Even the history of construction estimator jobs involve mathematics, in fact, the job always begins with counting. Prehistoric people most likely used their fingers to count, keeping track of numbers with pebbles, knots on a cord, or some other basic method. Approximately 300 B.C, the Egyptians developed the decimal system, which has remained the basic form of counting today. The are many varieties of mathematicians. Those who like to share their mathematical ideas with other people may find their niche in teaching or participating as members of a scientific research team. Those who prefer to work alone may find opportunities in private offices or libraries.
One occupational branch of mathematics is teaching. Mathematics teachers instruct students in all types of mathematics. It is a challenging profession, whose goal is to stimulate and develop young minds. Those who teach on the elementary and junior high school level may either be general teachers, instructing for all subjects, or they may specialize in mathematics. On the high-school level, teachers instruct students in more complex mathematics such as algebra, geometry, pre-calculus, and calculus which again, may be involved with estimating jobs in numbers as well as analysis like estimator careers.
Furthermore, the college mathematics professor is responsible for training future mathematicians and for giving basic instruction in mathematics to students in other scientific fields. Prospective professors should realize that courses must be taught at various levels, remedial as well as advanced. University professors also provide guidance for doctoral candidates. Typically, the college professor does not spend nearly as many hours in the classroom as the high-school teacher. One to three hours a day may be spent in teaching, whereas a considerable amount of time will be spent seeing individual students, reading student papers, preparing lectures, and reading mathematical books and journals. Service on university committees or committees of national mathematical organizations are still other way that the college teacher’s time is used.
Relatively few mathematicians are highly productive in creative research. Those who are usually are in great demand and are ordinarily given every encouragement to develop their talents. If the college is part of a university with a graduate program, the professor may be expected to guide graduate students and make original contributions to the rapidly growing body of mathematical knowledge. This includes the preparation and submission of articles to mathematical journals.
Until a few years after World War II, few people were employed as mathematicians in non-teaching jobs, and the few mathematicians who were employed in industry or government were generally called, ‘engineers’ or ‘physicist.’ Currently, many college graduates with mathematics majors accept well-paying jobs in industry or government. The estimated number of mathematicians employed in industry and government vary according to the definition of mathematician, but it is clear that industry and government are major employers. Although many of these mathematicians have duties connected with computer installations, a considerable number work as statisticians, operation researchers, classical applied mathematicians, and information scientists.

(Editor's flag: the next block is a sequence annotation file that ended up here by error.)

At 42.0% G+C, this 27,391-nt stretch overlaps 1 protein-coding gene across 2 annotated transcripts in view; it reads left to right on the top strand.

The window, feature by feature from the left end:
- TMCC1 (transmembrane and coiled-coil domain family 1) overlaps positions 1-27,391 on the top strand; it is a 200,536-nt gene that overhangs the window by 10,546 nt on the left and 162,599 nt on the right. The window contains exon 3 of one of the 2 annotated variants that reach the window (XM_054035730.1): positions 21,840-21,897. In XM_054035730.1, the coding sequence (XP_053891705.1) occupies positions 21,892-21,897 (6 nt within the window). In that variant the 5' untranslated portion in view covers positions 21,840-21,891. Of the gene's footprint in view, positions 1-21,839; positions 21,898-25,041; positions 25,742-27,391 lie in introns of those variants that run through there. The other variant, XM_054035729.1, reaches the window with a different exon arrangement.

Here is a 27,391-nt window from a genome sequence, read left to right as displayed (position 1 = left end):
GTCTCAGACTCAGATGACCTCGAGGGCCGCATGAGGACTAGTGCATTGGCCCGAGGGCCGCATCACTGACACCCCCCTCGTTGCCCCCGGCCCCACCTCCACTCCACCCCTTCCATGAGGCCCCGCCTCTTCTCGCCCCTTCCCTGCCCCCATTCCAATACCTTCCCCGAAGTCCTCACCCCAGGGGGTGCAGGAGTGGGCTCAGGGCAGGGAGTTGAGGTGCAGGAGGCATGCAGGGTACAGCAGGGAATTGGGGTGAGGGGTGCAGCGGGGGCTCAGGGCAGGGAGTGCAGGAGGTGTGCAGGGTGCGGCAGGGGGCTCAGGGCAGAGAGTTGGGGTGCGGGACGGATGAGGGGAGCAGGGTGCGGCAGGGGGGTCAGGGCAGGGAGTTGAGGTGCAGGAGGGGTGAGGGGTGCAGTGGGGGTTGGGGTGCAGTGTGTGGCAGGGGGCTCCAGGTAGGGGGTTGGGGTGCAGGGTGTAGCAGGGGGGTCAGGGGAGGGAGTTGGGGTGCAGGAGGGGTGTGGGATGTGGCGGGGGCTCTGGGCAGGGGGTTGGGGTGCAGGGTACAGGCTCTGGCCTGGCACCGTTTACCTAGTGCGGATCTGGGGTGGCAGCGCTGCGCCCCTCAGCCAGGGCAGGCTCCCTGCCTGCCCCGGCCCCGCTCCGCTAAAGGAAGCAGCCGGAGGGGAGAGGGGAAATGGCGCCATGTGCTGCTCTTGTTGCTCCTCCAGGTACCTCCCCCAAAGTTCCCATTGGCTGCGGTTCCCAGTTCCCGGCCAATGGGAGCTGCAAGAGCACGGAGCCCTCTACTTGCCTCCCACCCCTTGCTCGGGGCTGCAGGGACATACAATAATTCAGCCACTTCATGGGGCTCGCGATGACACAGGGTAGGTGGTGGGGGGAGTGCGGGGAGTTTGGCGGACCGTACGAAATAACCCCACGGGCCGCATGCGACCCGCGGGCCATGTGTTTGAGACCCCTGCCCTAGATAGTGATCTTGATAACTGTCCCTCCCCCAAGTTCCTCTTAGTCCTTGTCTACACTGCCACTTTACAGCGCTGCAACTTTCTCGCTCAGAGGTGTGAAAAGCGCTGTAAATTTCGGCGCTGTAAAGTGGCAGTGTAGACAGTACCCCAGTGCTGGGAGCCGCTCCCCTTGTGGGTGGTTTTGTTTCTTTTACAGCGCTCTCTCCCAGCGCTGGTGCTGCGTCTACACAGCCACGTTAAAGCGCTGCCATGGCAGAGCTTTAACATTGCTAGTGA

The majority of industrial or applied mathematicians are hired because they can contribute to the solution of some current problem. Usually, these mathematicians are part of a team and thus, a fundamental requirement is the ability to communicate with engineers, physicists, and other technical personnel, as well as with management.
Typically, a mathematician solves a problem in three major phases: formulating a mathematical model of the problem, finding its solution, and testing the agreement evidence. This also includes an estimating job. First, the mathematician constructs one or more mathematical models that simulate the problem under the study and embody its essential features. In dealing with problems that are too complex for complete analysis, even with the aid of large computers, the construction of appropriate models is a function requiring the highest order of creativity. This is often the most rewarding activity of the applied mathematician.
The successful model maker must have a familiarity with the areas in which the problems arise, which may be, for example, fluid dynamics, solid mechanics, structural design, or electromagnetic theory. The model maker must also be able to communicate effectively with the people responsible for the project, both to be able to understand more than just the essential features of the problem and to explain the results of the completed work. The second phase, the solution of the problem, may at times require only routine application of well-known formulas, but it may also tax the highest mathematical abilities and sometimes require the development of new, nonstandard methods. The third phase, testing the solution against experience, also requires good mathematical work in the design of a meaningful experiment and the interpretation of the data obtained from the experiment. For this phase, statistical training is necessary.
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